Interview by Roelof Bakker
Today is the end of this year’s National Short Story Week, a perfect occasion to post an interview with AJ Ashworth – winner of the Negative Press London/Foyles short story competition and writer of the award-winning short story collection, Somewhere Else, or Even Here (Salt, 2011).
I found your story ‘Piano’ – winner of the Negative Press London/Foyles short story competition – incredibly evocative even though it has less than 500 words. Did you enjoy writing to a word limit?
It was a bit of a challenge as I’ve never written such a short story before. My stories are usually around the 3,000 word mark so having to stick to 500 words was interesting! I usually stop when the story reaches a natural conclusion and when I’ve said what I wanted to say – the same applied with this one.
Where did your inspiration for ‘Piano’ come from?
Most definitely from your photograph – there was no story until I looked at that piano on the stage. I just got the first line in my head and had this idea of someone standing in the wings waiting to go on stage. And instantly I knew it was a woman looking back over her life as she neared the end of it, remembering a childhood event which had happened on that stage – an event which had caused ripples throughout her life.
Did you play the piano as a child? If so, was it a happy, sad or frustrating experience?
I did – for about a year – but there were reasons why I couldn’t continue. I have felt sad about it since, because it’s something I’d really love to be able to do. I just don’t feel as if I have the time to do it now though… maybe one day.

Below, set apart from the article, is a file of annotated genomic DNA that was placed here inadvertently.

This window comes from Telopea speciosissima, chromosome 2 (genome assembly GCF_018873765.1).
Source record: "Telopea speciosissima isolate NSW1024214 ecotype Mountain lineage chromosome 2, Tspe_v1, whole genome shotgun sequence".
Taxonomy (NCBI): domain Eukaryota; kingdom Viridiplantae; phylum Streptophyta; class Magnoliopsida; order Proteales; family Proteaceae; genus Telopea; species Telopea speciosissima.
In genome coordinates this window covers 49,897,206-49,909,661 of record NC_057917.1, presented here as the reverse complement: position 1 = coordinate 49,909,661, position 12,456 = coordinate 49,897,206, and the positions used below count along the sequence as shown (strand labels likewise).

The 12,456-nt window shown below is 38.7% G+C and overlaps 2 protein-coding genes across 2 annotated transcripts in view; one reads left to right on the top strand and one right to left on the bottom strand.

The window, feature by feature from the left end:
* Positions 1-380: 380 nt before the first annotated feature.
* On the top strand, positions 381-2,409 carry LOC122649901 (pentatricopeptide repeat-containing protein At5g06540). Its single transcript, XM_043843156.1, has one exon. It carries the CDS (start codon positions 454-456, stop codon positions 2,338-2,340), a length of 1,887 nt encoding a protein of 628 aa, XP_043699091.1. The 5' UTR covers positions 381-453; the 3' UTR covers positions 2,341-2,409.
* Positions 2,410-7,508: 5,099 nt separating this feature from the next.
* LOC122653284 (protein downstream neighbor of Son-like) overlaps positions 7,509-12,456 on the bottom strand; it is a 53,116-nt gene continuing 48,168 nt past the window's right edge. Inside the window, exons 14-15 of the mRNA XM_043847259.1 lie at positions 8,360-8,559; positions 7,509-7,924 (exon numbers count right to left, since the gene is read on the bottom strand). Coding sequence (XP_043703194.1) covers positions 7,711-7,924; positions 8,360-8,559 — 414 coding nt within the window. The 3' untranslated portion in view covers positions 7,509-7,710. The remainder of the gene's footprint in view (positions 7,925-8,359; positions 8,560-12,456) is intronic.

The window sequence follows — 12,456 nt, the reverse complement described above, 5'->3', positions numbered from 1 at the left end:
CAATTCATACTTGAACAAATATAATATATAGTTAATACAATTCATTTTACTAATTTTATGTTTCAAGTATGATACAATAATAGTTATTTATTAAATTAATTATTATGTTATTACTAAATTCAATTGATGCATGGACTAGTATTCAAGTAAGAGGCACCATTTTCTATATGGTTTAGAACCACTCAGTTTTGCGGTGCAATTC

Does music play an important part in your life?
I like music but it doesn’t have as big a role in my life as it used to. And I can’t write or work and have music on in the background – I prefer silence.
When did you start writing?
I’ve written since childhood but have had long periods of time throughout my life where I haven’t written anything at all. I got more serious about writing seven years ago and took some courses, which really helped. It’s a big part of who I am and if I don’t have some kind of writing on the go then I don’t feel right.
Why short stories?
Because I love them. They’re so concise and precise and are therefore quite a challenge. I like that they only contain the essential, the necessary (or they should do) and that everything – every word, every incident – has to count and contribute to the whole. They’re such a rewarding read too – you get so much for so few words.
What or who inspired you to write?
I’ve always wanted to write but I don’t know where that comes from. There are people who’ve fuelled that fire – people such as Raymond Carver and Woody Allen – but I’ve no idea what the inspiration was, except a love of language and wanting to use that to communicate some feeling or mood.
How do you find combining writing with working full-time (in publishing)? Do you set time aside to write?
It can be difficult, especially if you’re busy in the day job – the last thing you want to do is to start again when you get home. I don’t write every day. I don’t worry about it though. I just trust that I will write when the time is right for me.
What are you working on at the moment?
More short stories and a novel, which I’ve just started.
Any advice to budding writers?
Write for the right reasons (because you love it) and don’t let rejection stop you.
The short story ‘Piano’ is exhibited both in the Gallery and Café at independent bookstore Foyles, 113-119 Charing Cross Road, London, WC2H 0EB (until end of November 2012).